You Have A New Job And Deserve A Larger Salary - Now What?
Process Improvement & Security (ret)
May 21,2021 at 1:58PM UTC
Negotiating is uncomfortable for a lot of people. It seems to be especially difficult for women. We are naturally conditioned by society to be submissive and demure, but that doesn't do us any favors - especially in the workspace. Here is some advice that I have given many ladies over the last twenty years since I began my career, worked through management, and ended up in HR.
The big mistake most women make is undervaluing themselves. I tell everyone to find out what a single, forty year old, white man with comparable experience and education would make in your area. The pay gap is real! We need to celebrate differences, lift one another up, and amplify each others' voices whenever possible. If you can build a diverse, all female team - do it. I have and it was glorious.
Part of the reason we don't get equal pay is because we do not ask for it. We have been conditioned not to. My dad taught me at a young age that I was "better than the boys", so I found myself asking for raises when my female counterparts were simply afraid to take risks at one company after another as I strategically moved from position to position at one company or another, maximizing my career and earning potential while I left my peers behind. My salary started doubling theirs, then tripling, and I stopped keeping track.... Twenty years later, most of them are in their fifties and they still have not achieved the level of success that I had in my twenties.
If we don't have confidence in ourselves, no one will. The biggest mistake I used to see was people asking for additional money "because they needed it". Please don't ever tell anyone at work you need additional money. Tell them why you DESERVE it. You have obviously earned it or they wouldn't want to hire you! Go after it and reach for those stars! Tell them your worth.
Then, ask for things above and beyond that they can always say no to that they won't consider "an unreasonable ask". Here are some examples:
- If you are losing seniority with your current employer (we will call them Company ABC), ask your new employer (we'll call them XYZ) to adjust your seniority to the number of years you have worked at ABC. Then, you will presumably have vacation at the same rate that would have had if you had stayed with ABC. This doesn't sound like much, but it usually amounts to two weeks of vacation your first year which is rather substantial.
- You can also ask for flex-time. This is a huge benefit is you are a commuter and/or have children.
- You can ask to work 4/10's instead of 5/8's, so you will have one day a week off. They still have you the same number of hours, but you are free to run errands one day, sleep in, be lazy, clean your house, and not commute. It also saves them on utilities and they get to brag about saving the environment.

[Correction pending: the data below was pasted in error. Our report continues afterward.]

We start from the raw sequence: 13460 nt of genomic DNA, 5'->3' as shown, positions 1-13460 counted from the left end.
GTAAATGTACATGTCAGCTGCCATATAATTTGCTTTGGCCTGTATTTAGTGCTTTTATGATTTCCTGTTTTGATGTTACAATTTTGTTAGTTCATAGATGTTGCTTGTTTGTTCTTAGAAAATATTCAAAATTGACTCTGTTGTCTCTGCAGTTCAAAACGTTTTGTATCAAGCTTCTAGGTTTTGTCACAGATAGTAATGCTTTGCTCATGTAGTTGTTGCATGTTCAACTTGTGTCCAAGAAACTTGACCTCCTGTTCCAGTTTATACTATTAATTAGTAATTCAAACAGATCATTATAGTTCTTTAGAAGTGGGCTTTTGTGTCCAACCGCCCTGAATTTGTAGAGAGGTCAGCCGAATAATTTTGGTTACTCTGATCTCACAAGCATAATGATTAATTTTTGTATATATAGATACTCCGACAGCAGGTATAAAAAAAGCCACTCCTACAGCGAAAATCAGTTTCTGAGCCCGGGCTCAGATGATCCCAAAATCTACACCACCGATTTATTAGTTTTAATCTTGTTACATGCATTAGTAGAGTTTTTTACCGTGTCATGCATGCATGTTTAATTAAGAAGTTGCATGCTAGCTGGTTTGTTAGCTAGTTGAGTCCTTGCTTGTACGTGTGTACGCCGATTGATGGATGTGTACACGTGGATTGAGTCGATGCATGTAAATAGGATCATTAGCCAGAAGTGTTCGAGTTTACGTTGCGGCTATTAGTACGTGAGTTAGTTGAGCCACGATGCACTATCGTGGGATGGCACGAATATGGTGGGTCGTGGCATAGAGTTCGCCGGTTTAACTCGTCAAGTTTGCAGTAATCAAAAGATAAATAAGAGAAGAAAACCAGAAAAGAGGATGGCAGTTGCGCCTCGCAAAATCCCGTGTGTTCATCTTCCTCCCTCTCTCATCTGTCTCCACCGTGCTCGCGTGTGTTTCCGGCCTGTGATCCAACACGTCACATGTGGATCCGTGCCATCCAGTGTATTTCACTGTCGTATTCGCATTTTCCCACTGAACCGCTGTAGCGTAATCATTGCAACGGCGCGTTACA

- Ask if you can continue to work from home after COVID. If you work from home or travel, they should provide you with a laptop and monitor (I love the big ones that fold up, so you can take them with you) as well as a bag to safely carry your tech in and IT Support. Once again, these sound like small things, but they add up quickly. You will save a ton on commuting and clothing alone. If it is someplace where you need to dress in business attire, you can save on dry cleaning as well.
- I always asked for two paid weeks off twice a year for continued education that pertained to my position at their expense. It made me better at my job, they were investing in me, it was free travel, and a great networking opportunity (I found other jobs that way as well).
- If they have tickets to local sports teams you like, ask to be one of the first considered. We hate to cook on Thanksgiving, so I used to always get tickets to the Cowboys game until I married a man with a mom that can cook. I had tickets to baseball, football, basketball, hockey, and NASCAR. They even gave me parking passes.
- Every position I worked in had an auditing component. Someone was reviewing our records, so not only can you negotiate a base cost of living increase and merit wage increase (twice a year, your first year if they low ball you - once at 90 days and the other with the rest of the company). The base COL should be 3-5% and I have seen merit increases from 5-25%. You can also ask for productivity bonuses for perfect inspections. If you reach any kind of measurable goal in your position, ask for a bonus for that as well. Be creative!
If you are feeling extremely confident, you can always pad your base salary ask by 5 to 10%. I would only do that if you know that you are their ONLY choice and they are desperate. You don't want to lose a great opportunity or start a new position on a bad foot. I was able to get one company to double my salary from the advertised/offered base because I knew what the person I was replacing made. If you know what is in their budget, you can use that to your advantage as well.
You've got this! Congratulations!
PS - Always ask for an Offer Letter and get any special terms and conditions in writing from someone that has the authority to make them happen.
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